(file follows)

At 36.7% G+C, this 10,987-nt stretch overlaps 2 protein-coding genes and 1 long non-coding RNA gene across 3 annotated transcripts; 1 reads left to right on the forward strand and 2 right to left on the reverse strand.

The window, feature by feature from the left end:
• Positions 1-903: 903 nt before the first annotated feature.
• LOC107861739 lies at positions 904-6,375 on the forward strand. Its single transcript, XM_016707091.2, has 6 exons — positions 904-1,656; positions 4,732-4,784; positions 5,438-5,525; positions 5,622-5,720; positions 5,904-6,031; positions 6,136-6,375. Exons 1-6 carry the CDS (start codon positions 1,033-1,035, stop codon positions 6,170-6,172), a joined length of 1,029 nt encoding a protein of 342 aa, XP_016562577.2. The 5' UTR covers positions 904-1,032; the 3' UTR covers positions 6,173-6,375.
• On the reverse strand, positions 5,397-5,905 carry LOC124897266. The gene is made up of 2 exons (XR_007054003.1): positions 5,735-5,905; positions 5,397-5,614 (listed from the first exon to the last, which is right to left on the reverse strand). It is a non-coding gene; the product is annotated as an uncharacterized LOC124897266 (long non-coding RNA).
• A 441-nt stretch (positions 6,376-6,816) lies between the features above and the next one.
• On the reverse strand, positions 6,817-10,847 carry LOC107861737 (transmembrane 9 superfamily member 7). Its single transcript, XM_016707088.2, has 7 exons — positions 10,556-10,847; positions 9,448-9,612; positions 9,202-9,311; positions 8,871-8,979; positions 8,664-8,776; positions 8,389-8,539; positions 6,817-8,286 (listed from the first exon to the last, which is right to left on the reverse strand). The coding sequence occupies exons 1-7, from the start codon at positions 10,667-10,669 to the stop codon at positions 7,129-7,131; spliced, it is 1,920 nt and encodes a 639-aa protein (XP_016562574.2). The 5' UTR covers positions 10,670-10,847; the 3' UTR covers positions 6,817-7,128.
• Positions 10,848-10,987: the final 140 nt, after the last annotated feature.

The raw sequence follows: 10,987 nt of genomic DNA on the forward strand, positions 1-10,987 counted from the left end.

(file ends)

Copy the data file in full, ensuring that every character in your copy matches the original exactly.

At 36.7% G+C, this 10,987-nt stretch overlaps 2 protein-coding genes and 1 long non-coding RNA gene across 3 annotated transcripts; 1 reads left to right on the forward strand and 2 right to left on the reverse strand.

The window, feature by feature from the left end:
• Positions 1-903: 903 nt before the first annotated feature.
• LOC107861739 lies at positions 904-6,375 on the forward strand. Its single transcript, XM_016707091.2, has 6 exons — positions 904-1,656; positions 4,732-4,784; positions 5,438-5,525; positions 5,622-5,720; positions 5,904-6,031; positions 6,136-6,375. Exons 1-6 carry the CDS (start codon positions 1,033-1,035, stop codon positions 6,170-6,172), a joined length of 1,029 nt encoding a protein of 342 aa, XP_016562577.2. The 5' UTR covers positions 904-1,032; the 3' UTR covers positions 6,173-6,375.
• On the reverse strand, positions 5,397-5,905 carry LOC124897266. The gene is made up of 2 exons (XR_007054003.1): positions 5,735-5,905; positions 5,397-5,614 (listed from the first exon to the last, which is right to left on the reverse strand). It is a non-coding gene; the product is annotated as an uncharacterized LOC124897266 (long non-coding RNA).
• A 441-nt stretch (positions 6,376-6,816) lies between the features above and the next one.
• On the reverse strand, positions 6,817-10,847 carry LOC107861737 (transmembrane 9 superfamily member 7). Its single transcript, XM_016707088.2, has 7 exons — positions 10,556-10,847; positions 9,448-9,612; positions 9,202-9,311; positions 8,871-8,979; positions 8,664-8,776; positions 8,389-8,539; positions 6,817-8,286 (listed from the first exon to the last, which is right to left on the reverse strand). The coding sequence occupies exons 1-7, from the start codon at positions 10,667-10,669 to the stop codon at positions 7,129-7,131; spliced, it is 1,920 nt and encodes a 639-aa protein (XP_016562574.2). The 5' UTR covers positions 10,670-10,847; the 3' UTR covers positions 6,817-7,128.
• Positions 10,848-10,987: the final 140 nt, after the last annotated feature.

The raw sequence follows: 10,987 nt of genomic DNA on the forward strand, positions 1-10,987 counted from the left end.